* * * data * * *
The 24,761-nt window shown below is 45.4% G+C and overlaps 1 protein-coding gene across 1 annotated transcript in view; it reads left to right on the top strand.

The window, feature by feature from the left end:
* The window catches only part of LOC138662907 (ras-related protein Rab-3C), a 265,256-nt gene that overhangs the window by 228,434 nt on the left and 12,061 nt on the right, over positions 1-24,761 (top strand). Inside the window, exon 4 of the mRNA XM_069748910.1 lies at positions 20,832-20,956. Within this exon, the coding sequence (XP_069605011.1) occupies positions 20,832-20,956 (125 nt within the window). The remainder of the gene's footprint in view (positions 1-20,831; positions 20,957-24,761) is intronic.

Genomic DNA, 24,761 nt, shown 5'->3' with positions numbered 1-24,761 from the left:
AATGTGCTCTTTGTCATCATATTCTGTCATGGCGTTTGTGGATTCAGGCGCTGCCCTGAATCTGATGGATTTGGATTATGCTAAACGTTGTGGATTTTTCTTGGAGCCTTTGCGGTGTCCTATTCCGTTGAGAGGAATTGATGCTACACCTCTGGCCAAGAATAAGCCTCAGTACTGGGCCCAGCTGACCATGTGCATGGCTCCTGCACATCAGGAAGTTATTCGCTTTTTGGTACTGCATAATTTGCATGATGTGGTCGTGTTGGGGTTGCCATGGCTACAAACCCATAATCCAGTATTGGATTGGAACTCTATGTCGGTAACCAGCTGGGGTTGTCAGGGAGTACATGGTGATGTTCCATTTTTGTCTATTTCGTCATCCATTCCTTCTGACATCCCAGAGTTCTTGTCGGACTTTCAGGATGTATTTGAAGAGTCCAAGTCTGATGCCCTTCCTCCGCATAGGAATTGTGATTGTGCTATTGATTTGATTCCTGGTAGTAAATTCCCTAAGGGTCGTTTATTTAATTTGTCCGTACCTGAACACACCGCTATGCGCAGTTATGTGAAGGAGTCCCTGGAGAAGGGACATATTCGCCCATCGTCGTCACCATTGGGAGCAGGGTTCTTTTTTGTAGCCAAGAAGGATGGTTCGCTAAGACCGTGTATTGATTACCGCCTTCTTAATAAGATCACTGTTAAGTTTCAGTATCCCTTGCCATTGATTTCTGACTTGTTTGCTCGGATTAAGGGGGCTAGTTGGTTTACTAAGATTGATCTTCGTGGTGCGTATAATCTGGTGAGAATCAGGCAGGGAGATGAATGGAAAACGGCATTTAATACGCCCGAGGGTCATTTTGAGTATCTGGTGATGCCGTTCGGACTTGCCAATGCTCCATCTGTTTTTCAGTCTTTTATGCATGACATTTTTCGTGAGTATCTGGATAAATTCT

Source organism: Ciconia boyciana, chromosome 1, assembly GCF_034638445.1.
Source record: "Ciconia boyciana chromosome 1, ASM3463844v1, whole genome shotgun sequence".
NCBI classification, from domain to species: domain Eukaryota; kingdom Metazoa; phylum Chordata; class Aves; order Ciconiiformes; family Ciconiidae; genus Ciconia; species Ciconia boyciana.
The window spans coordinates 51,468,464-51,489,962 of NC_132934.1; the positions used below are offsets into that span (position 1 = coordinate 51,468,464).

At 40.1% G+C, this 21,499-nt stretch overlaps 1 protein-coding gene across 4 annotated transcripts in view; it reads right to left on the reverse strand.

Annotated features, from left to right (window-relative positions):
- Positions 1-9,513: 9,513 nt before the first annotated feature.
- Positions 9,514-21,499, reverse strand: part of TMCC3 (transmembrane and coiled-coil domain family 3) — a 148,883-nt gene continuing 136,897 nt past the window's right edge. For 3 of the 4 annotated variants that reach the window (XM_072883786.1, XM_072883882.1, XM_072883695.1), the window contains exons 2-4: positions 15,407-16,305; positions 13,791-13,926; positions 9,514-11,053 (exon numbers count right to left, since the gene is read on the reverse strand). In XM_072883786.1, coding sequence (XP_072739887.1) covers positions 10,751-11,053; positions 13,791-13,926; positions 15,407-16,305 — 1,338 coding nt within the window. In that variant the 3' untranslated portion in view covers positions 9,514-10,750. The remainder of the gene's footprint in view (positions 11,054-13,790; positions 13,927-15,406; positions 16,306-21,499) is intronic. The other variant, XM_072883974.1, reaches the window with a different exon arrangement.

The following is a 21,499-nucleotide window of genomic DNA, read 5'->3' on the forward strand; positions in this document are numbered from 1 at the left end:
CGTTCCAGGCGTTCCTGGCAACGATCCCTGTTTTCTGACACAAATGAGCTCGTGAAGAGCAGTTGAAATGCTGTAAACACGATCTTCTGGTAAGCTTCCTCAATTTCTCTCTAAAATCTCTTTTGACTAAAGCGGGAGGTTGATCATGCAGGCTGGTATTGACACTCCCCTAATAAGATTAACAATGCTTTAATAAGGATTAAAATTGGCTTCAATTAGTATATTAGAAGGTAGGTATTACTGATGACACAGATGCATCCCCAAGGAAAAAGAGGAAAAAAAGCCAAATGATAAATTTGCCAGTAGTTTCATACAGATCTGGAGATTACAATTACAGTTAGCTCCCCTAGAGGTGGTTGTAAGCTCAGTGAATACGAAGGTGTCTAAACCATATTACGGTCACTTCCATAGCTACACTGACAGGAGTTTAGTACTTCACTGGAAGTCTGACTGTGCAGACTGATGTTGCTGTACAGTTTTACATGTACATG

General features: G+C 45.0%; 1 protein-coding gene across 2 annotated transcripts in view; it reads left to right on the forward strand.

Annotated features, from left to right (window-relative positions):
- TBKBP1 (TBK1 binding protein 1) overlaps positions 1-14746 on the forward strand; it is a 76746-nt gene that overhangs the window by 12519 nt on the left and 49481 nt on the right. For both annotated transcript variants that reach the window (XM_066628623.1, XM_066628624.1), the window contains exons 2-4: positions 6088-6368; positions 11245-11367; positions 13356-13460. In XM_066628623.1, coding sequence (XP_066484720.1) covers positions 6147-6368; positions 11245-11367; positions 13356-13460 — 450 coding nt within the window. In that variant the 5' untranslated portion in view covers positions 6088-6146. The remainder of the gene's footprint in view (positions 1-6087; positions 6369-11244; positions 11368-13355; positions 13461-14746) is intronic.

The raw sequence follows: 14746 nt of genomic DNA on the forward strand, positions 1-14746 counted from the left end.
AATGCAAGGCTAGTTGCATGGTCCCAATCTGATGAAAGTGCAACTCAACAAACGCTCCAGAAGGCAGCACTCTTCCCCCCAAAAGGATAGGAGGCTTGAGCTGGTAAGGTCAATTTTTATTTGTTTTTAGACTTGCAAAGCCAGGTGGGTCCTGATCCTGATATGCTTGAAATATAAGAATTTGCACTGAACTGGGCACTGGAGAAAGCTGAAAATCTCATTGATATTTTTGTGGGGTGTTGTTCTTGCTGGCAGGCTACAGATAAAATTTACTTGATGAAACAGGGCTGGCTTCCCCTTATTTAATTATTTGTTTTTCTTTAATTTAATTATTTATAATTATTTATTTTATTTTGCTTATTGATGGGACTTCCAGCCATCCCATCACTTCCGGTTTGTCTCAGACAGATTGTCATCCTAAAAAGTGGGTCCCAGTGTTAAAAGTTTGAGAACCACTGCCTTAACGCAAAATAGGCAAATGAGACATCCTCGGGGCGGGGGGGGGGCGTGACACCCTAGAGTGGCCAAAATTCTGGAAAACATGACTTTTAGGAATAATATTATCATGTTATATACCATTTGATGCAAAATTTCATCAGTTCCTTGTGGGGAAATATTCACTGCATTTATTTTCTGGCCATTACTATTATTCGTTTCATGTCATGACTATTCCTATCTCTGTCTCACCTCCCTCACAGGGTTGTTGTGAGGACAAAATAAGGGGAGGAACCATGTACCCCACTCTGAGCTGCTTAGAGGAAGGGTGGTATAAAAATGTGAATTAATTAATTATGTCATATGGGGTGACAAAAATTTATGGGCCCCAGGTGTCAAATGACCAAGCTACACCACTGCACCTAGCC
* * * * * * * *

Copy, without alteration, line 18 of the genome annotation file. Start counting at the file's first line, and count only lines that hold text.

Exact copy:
- TBKBP1 (TBK1 binding protein 1) overlaps positions 1-14746 on the forward strand; it is a 76746-nt gene that overhangs the window by 12519 nt on the left and 49481 nt on the right. For both annotated transcript variants that reach the window (XM_066628623.1, XM_066628624.1), the window contains exons 2-4: positions 6088-6368; positions 11245-11367; positions 13356-13460. In XM_066628623.1, coding sequence (XP_066484720.1) covers positions 6147-6368; positions 11245-11367; positions 13356-13460 — 450 coding nt within the window. In that variant the 5' untranslated portion in view covers positions 6088-6146. The remainder of the gene's footprint in view (positions 1-6087; positions 6369-11244; positions 11368-13355; positions 13461-14746) is intronic.